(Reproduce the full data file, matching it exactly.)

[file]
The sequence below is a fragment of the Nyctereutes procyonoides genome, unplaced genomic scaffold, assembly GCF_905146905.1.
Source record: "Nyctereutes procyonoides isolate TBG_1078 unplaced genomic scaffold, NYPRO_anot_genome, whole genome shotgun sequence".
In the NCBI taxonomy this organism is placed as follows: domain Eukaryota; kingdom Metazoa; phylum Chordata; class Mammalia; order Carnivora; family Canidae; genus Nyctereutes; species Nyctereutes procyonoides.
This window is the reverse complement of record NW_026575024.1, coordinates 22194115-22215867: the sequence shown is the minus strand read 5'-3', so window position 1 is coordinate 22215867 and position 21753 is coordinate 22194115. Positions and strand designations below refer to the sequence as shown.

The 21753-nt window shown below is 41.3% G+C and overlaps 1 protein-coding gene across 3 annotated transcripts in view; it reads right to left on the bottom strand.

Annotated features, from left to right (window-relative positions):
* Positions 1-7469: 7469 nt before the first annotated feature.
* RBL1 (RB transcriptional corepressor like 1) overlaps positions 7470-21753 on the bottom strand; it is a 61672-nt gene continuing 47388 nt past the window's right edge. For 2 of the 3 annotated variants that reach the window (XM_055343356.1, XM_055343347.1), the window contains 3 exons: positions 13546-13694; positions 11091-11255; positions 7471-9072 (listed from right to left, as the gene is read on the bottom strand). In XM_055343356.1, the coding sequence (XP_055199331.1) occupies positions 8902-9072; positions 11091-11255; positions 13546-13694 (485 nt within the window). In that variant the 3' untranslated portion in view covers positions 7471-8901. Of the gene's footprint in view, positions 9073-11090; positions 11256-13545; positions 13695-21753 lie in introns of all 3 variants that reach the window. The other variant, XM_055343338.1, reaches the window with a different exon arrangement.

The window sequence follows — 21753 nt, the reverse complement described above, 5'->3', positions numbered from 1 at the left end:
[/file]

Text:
The sequence below is a fragment of the Nyctereutes procyonoides genome, unplaced genomic scaffold, assembly GCF_905146905.1.
Source record: "Nyctereutes procyonoides isolate TBG_1078 unplaced genomic scaffold, NYPRO_anot_genome, whole genome shotgun sequence".
In the NCBI taxonomy this organism is placed as follows: domain Eukaryota; kingdom Metazoa; phylum Chordata; class Mammalia; order Carnivora; family Canidae; genus Nyctereutes; species Nyctereutes procyonoides.
This window is the reverse complement of record NW_026575024.1, coordinates 22194115-22215867: the sequence shown is the minus strand read 5'-3', so window position 1 is coordinate 22215867 and position 21753 is coordinate 22194115. Positions and strand designations below refer to the sequence as shown.

The 21753-nt window shown below is 41.3% G+C and overlaps 1 protein-coding gene across 3 annotated transcripts in view; it reads right to left on the bottom strand.

Annotated features, from left to right (window-relative positions):
* Positions 1-7469: 7469 nt before the first annotated feature.
* RBL1 (RB transcriptional corepressor like 1) overlaps positions 7470-21753 on the bottom strand; it is a 61672-nt gene continuing 47388 nt past the window's right edge. For 2 of the 3 annotated variants that reach the window (XM_055343356.1, XM_055343347.1), the window contains 3 exons: positions 13546-13694; positions 11091-11255; positions 7471-9072 (listed from right to left, as the gene is read on the bottom strand). In XM_055343356.1, the coding sequence (XP_055199331.1) occupies positions 8902-9072; positions 11091-11255; positions 13546-13694 (485 nt within the window). In that variant the 3' untranslated portion in view covers positions 7471-8901. Of the gene's footprint in view, positions 9073-11090; positions 11256-13545; positions 13695-21753 lie in introns of all 3 variants that reach the window. The other variant, XM_055343338.1, reaches the window with a different exon arrangement.

The window sequence follows — 21753 nt, the reverse complement described above, 5'->3', positions numbered from 1 at the left end: